Oil On A 4-Week Losing Streak2 min read

A new COVID-19 lockdown sparked demand concerns just as industry players indicated a return to supply on Friday, sending oil prices to a six-week low.</p>

As a result, the benchmark U.S. price for oil plunged more than 4% to $75 a barrel, the lowest since October 7.

On Friday morning, crude traded in the green but slid into negative territory as a result of Austria’s lockdown.

This year’s oil recovery has been driven by demand rebound, so any indication that this might thaw would spook investors.

People aren’t moving about and businesses are closed during lockdowns, which saps demand for petroleum products.

The measures may tip the market into oversupply if they extend beyond Austria to other parts of Europe or elsewhere.

A move below $80 could deepen the correction, possibly pulling the price back towards the mid-$70 region if other countries follow Austria’s lead; the market remains fundamentally strong, but lockdowns pose a risk now if other countries follow Austria’s lead.

The December contract expires today, while the January delivery contract, which is more actively traded, dropped 3.8% to $75.4 per barrel. As of Oct. 1, Brent crude futures hit a low of $78.1, the lowest level since Oct. 1.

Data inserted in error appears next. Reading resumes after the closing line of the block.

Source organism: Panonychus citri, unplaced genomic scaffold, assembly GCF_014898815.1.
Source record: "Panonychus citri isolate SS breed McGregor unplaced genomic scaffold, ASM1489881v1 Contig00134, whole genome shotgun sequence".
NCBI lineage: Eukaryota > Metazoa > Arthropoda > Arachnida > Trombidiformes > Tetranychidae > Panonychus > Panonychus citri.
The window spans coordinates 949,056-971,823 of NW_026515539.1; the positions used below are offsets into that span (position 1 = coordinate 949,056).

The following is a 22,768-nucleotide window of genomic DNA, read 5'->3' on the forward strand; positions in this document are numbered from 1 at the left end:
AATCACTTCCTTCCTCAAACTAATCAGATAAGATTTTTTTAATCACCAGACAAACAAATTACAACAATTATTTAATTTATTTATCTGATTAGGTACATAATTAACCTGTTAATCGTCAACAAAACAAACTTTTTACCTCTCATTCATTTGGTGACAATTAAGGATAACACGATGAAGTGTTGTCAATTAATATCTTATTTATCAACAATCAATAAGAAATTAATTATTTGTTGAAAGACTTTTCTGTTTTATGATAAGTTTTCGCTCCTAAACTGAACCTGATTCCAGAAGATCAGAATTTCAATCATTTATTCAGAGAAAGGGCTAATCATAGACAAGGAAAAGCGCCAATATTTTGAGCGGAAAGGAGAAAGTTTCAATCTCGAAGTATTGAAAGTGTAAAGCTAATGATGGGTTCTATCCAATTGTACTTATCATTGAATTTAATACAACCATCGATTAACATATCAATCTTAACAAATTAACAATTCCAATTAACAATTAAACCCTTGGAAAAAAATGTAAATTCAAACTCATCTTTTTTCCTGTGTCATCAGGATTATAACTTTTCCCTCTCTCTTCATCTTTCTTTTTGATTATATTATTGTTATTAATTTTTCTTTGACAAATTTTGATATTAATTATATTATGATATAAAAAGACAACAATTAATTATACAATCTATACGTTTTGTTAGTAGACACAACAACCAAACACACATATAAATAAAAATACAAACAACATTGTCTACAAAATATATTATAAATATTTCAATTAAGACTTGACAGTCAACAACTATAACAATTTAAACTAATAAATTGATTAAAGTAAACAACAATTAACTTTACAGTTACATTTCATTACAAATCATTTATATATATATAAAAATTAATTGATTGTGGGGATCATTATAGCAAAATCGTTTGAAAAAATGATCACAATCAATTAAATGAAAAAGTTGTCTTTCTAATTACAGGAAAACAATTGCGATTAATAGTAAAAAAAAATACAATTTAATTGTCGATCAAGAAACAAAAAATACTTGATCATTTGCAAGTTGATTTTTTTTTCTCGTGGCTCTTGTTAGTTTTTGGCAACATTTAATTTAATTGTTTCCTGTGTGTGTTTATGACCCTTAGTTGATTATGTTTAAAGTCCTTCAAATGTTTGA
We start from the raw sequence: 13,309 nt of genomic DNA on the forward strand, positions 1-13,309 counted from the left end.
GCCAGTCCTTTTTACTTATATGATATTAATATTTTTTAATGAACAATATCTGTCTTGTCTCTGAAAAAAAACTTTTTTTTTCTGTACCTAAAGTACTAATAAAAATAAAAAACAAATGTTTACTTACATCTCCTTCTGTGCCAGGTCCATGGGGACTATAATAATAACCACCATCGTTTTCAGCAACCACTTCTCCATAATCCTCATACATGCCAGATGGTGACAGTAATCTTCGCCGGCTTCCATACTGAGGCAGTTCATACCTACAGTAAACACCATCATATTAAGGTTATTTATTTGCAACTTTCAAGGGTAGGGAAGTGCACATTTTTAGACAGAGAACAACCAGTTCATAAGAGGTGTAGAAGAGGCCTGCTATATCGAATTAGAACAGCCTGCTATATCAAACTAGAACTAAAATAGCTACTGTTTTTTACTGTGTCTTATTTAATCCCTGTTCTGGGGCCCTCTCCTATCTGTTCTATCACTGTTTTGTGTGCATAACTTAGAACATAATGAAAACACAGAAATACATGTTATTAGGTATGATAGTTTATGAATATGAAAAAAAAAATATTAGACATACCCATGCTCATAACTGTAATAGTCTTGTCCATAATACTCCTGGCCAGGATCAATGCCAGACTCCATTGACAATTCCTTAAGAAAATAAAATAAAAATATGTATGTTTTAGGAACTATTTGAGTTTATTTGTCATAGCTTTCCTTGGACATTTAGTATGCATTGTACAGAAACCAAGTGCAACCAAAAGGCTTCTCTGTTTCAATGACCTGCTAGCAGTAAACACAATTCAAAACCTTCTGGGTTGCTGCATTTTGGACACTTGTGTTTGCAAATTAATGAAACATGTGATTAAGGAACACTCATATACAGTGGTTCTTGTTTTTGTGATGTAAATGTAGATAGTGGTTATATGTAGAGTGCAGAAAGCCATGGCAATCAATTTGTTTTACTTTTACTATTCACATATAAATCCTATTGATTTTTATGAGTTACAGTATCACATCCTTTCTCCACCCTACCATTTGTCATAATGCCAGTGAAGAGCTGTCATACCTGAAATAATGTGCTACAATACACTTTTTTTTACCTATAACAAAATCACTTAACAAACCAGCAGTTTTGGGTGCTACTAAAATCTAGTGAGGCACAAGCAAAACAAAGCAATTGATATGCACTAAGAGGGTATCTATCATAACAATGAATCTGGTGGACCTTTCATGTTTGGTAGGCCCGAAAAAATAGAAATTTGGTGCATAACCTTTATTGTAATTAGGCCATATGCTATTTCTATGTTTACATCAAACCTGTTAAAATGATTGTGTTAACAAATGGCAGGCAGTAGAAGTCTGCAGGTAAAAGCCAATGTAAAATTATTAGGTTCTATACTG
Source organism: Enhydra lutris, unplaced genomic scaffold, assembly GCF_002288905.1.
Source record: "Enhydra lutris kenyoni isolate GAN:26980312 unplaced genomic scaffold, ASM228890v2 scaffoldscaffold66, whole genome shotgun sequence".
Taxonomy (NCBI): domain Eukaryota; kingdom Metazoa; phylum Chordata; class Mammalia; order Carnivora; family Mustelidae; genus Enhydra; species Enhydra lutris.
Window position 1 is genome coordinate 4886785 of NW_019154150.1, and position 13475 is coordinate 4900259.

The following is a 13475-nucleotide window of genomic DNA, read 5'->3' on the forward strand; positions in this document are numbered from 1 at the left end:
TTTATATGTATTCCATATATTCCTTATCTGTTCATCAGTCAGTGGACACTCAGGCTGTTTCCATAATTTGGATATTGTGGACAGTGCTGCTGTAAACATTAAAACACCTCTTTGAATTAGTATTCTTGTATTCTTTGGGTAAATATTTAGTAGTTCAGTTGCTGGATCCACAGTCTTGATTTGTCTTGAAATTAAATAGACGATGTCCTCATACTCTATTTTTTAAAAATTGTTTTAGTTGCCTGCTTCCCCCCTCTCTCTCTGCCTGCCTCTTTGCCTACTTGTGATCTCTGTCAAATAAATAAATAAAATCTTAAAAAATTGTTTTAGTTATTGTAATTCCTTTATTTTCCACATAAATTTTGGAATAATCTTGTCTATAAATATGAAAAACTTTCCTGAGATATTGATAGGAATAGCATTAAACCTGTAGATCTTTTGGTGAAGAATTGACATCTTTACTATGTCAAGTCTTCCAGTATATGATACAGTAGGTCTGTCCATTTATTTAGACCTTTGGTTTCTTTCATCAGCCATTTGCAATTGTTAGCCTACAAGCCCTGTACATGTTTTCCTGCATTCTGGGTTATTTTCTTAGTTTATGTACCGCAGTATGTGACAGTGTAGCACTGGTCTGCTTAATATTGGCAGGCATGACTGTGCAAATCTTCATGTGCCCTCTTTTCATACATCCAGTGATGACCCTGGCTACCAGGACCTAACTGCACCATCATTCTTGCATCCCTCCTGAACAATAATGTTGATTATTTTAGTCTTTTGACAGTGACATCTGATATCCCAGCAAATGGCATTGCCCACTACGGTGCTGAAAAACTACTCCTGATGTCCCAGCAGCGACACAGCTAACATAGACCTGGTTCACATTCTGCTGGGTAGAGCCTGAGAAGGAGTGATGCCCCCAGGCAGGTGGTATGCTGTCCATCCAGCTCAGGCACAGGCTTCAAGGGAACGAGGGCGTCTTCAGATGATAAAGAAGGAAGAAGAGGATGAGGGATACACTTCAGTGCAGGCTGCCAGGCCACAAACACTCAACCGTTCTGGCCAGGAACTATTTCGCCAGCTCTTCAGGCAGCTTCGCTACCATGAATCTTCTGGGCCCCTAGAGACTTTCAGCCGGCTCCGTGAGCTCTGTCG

A fourth consecutive week of losses for both crude oil benchmarks will be the longest losing streak since March 2020.

Gas prices are being relieved at the pump, possibly due to seasonal changes in driving habits, but a continuing tight supply of crude oil will most likely keep them fluctuating rather than dropping permanently.

The decline for oil on Friday was its largest since July, but it has been trending lower over the last few weeks.

Gas prices are hovering around a seven-year high, which has prompted the Biden Administration to explore ways to ease the consumer burden caused by high oil prices. Tapping the Strategic Petroleum Reserve is one option.

From the summer through the fall, the US has publicly probed the oil market, and in particular, OPEC+, to alleviate supply and reduce prices, and other importing countries such as China, India, and Japan are joining the chorus.
Despite this, analysts have noted that releasing oil from the SPR wouldn’t have a significant long-term effect.

This article was originally posted on FX Empire

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